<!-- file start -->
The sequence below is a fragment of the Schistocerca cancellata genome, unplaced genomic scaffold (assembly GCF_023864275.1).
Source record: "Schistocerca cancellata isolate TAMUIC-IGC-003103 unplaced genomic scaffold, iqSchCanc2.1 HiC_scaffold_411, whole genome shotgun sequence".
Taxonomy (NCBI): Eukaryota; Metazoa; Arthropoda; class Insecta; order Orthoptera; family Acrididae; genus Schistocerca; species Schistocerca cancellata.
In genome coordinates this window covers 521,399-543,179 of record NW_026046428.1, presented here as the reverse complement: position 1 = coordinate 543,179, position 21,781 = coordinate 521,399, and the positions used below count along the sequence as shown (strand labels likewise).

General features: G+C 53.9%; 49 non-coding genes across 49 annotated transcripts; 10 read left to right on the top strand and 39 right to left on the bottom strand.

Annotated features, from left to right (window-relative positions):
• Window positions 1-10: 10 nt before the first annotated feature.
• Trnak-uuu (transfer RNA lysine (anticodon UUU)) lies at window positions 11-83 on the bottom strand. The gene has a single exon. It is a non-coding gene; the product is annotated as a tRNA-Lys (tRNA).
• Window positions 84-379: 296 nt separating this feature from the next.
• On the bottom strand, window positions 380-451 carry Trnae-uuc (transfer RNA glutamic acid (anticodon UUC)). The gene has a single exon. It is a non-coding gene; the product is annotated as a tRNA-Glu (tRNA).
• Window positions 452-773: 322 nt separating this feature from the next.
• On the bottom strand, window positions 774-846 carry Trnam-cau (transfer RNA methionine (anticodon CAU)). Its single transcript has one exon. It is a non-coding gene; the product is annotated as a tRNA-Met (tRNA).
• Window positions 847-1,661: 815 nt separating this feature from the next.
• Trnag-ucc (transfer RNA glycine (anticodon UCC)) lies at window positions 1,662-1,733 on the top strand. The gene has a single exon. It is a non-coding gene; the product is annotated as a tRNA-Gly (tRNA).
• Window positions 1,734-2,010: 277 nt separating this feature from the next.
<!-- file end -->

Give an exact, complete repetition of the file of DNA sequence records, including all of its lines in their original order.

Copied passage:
The sequence below is a fragment of the Schistocerca cancellata genome, unplaced genomic scaffold (assembly GCF_023864275.1).
Source record: "Schistocerca cancellata isolate TAMUIC-IGC-003103 unplaced genomic scaffold, iqSchCanc2.1 HiC_scaffold_411, whole genome shotgun sequence".
Taxonomy (NCBI): Eukaryota; Metazoa; Arthropoda; class Insecta; order Orthoptera; family Acrididae; genus Schistocerca; species Schistocerca cancellata.
In genome coordinates this window covers 521,399-543,179 of record NW_026046428.1, presented here as the reverse complement: position 1 = coordinate 543,179, position 21,781 = coordinate 521,399, and the positions used below count along the sequence as shown (strand labels likewise).

General features: G+C 53.9%; 49 non-coding genes across 49 annotated transcripts; 10 read left to right on the top strand and 39 right to left on the bottom strand.

Annotated features, from left to right (window-relative positions):
• Window positions 1-10: 10 nt before the first annotated feature.
• Trnak-uuu (transfer RNA lysine (anticodon UUU)) lies at window positions 11-83 on the bottom strand. The gene has a single exon. It is a non-coding gene; the product is annotated as a tRNA-Lys (tRNA).
• Window positions 84-379: 296 nt separating this feature from the next.
• On the bottom strand, window positions 380-451 carry Trnae-uuc (transfer RNA glutamic acid (anticodon UUC)). The gene has a single exon. It is a non-coding gene; the product is annotated as a tRNA-Glu (tRNA).
• Window positions 452-773: 322 nt separating this feature from the next.
• On the bottom strand, window positions 774-846 carry Trnam-cau (transfer RNA methionine (anticodon CAU)). Its single transcript has one exon. It is a non-coding gene; the product is annotated as a tRNA-Met (tRNA).
• Window positions 847-1,661: 815 nt separating this feature from the next.
• Trnag-ucc (transfer RNA glycine (anticodon UCC)) lies at window positions 1,662-1,733 on the top strand. The gene has a single exon. It is a non-coding gene; the product is annotated as a tRNA-Gly (tRNA).
• Window positions 1,734-2,010: 277 nt separating this feature from the next.